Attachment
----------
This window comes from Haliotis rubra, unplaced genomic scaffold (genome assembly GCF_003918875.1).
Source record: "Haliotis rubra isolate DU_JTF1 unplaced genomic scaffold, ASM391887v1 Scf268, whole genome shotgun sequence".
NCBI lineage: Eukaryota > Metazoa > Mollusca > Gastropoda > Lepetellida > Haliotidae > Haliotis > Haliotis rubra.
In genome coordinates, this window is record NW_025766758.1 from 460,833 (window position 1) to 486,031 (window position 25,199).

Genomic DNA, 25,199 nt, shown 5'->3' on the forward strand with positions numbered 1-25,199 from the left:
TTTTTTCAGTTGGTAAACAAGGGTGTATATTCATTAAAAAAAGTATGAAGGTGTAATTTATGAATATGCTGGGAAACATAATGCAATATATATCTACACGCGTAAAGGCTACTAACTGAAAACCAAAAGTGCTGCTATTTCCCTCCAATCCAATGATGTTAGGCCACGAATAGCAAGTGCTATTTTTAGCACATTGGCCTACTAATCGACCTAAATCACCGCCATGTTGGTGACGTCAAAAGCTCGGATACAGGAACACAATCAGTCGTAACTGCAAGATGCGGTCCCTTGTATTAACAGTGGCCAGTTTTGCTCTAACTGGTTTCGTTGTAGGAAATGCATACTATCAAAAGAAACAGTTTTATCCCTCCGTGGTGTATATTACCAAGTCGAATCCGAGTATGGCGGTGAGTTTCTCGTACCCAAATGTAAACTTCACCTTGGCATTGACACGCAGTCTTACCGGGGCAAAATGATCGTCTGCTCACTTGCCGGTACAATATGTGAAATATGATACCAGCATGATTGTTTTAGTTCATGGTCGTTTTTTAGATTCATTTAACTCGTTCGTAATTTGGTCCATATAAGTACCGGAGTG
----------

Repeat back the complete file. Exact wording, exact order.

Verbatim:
This window comes from Haliotis rubra, unplaced genomic scaffold (genome assembly GCF_003918875.1).
Source record: "Haliotis rubra isolate DU_JTF1 unplaced genomic scaffold, ASM391887v1 Scf268, whole genome shotgun sequence".
NCBI lineage: Eukaryota > Metazoa > Mollusca > Gastropoda > Lepetellida > Haliotidae > Haliotis > Haliotis rubra.
In genome coordinates, this window is record NW_025766758.1 from 460,833 (window position 1) to 486,031 (window position 25,199).

Genomic DNA, 25,199 nt, shown 5'->3' on the forward strand with positions numbered 1-25,199 from the left:
TTTTTTCAGTTGGTAAACAAGGGTGTATATTCATTAAAAAAAGTATGAAGGTGTAATTTATGAATATGCTGGGAAACATAATGCAATATATATCTACACGCGTAAAGGCTACTAACTGAAAACCAAAAGTGCTGCTATTTCCCTCCAATCCAATGATGTTAGGCCACGAATAGCAAGTGCTATTTTTAGCACATTGGCCTACTAATCGACCTAAATCACCGCCATGTTGGTGACGTCAAAAGCTCGGATACAGGAACACAATCAGTCGTAACTGCAAGATGCGGTCCCTTGTATTAACAGTGGCCAGTTTTGCTCTAACTGGTTTCGTTGTAGGAAATGCATACTATCAAAAGAAACAGTTTTATCCCTCCGTGGTGTATATTACCAAGTCGAATCCGAGTATGGCGGTGAGTTTCTCGTACCCAAATGTAAACTTCACCTTGGCATTGACACGCAGTCTTACCGGGGCAAAATGATCGTCTGCTCACTTGCCGGTACAATATGTGAAATATGATACCAGCATGATTGTTTTAGTTCATGGTCGTTTTTTAGATTCATTTAACTCGTTCGTAATTTGGTCCATATAAGTACCGGAGTG